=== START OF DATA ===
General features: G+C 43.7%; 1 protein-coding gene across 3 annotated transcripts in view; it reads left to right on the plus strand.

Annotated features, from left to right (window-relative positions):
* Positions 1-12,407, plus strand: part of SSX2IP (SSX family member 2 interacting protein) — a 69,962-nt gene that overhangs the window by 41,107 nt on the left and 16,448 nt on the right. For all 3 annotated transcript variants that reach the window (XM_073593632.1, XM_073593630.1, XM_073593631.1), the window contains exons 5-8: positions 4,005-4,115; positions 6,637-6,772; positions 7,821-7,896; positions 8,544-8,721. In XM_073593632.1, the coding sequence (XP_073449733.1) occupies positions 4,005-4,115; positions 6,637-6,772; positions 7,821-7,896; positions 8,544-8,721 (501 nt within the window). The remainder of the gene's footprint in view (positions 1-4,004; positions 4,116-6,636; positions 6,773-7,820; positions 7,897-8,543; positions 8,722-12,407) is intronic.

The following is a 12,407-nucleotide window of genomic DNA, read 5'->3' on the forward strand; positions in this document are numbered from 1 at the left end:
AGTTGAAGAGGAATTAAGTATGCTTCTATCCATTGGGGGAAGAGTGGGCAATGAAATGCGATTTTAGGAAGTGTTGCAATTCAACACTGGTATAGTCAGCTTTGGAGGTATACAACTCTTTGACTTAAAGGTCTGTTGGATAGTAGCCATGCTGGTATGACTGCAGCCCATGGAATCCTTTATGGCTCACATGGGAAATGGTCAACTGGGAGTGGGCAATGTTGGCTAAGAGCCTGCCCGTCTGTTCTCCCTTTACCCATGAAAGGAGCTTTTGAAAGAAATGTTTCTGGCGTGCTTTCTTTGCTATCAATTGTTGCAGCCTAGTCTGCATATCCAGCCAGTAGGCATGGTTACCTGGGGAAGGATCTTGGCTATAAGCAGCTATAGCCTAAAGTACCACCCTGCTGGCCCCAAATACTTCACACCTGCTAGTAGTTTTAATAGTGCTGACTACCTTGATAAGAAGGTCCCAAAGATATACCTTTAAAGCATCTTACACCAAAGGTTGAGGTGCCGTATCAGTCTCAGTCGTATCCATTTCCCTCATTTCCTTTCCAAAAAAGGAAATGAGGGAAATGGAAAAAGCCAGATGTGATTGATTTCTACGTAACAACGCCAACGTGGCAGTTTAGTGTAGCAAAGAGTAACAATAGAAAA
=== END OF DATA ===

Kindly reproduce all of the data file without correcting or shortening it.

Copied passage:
General features: G+C 43.7%; 1 protein-coding gene across 3 annotated transcripts in view; it reads left to right on the plus strand.

Annotated features, from left to right (window-relative positions):
* Positions 1-12,407, plus strand: part of SSX2IP (SSX family member 2 interacting protein) — a 69,962-nt gene that overhangs the window by 41,107 nt on the left and 16,448 nt on the right. For all 3 annotated transcript variants that reach the window (XM_073593632.1, XM_073593630.1, XM_073593631.1), the window contains exons 5-8: positions 4,005-4,115; positions 6,637-6,772; positions 7,821-7,896; positions 8,544-8,721. In XM_073593632.1, the coding sequence (XP_073449733.1) occupies positions 4,005-4,115; positions 6,637-6,772; positions 7,821-7,896; positions 8,544-8,721 (501 nt within the window). The remainder of the gene's footprint in view (positions 1-4,004; positions 4,116-6,636; positions 6,773-7,820; positions 7,897-8,543; positions 8,722-12,407) is intronic.

The following is a 12,407-nucleotide window of genomic DNA, read 5'->3' on the forward strand; positions in this document are numbered from 1 at the left end:
AGTTGAAGAGGAATTAAGTATGCTTCTATCCATTGGGGGAAGAGTGGGCAATGAAATGCGATTTTAGGAAGTGTTGCAATTCAACACTGGTATAGTCAGCTTTGGAGGTATACAACTCTTTGACTTAAAGGTCTGTTGGATAGTAGCCATGCTGGTATGACTGCAGCCCATGGAATCCTTTATGGCTCACATGGGAAATGGTCAACTGGGAGTGGGCAATGTTGGCTAAGAGCCTGCCCGTCTGTTCTCCCTTTACCCATGAAAGGAGCTTTTGAAAGAAATGTTTCTGGCGTGCTTTCTTTGCTATCAATTGTTGCAGCCTAGTCTGCATATCCAGCCAGTAGGCATGGTTACCTGGGGAAGGATCTTGGCTATAAGCAGCTATAGCCTAAAGTACCACCCTGCTGGCCCCAAATACTTCACACCTGCTAGTAGTTTTAATAGTGCTGACTACCTTGATAAGAAGGTCCCAAAGATATACCTTTAAAGCATCTTACACCAAAGGTTGAGGTGCCGTATCAGTCTCAGTCGTATCCATTTCCCTCATTTCCTTTCCAAAAAAGGAAATGAGGGAAATGGAAAAAGCCAGATGTGATTGATTTCTACGTAACAACGCCAACGTGGCAGTTTAGTGTAGCAAAGAGTAACAATAGAAAA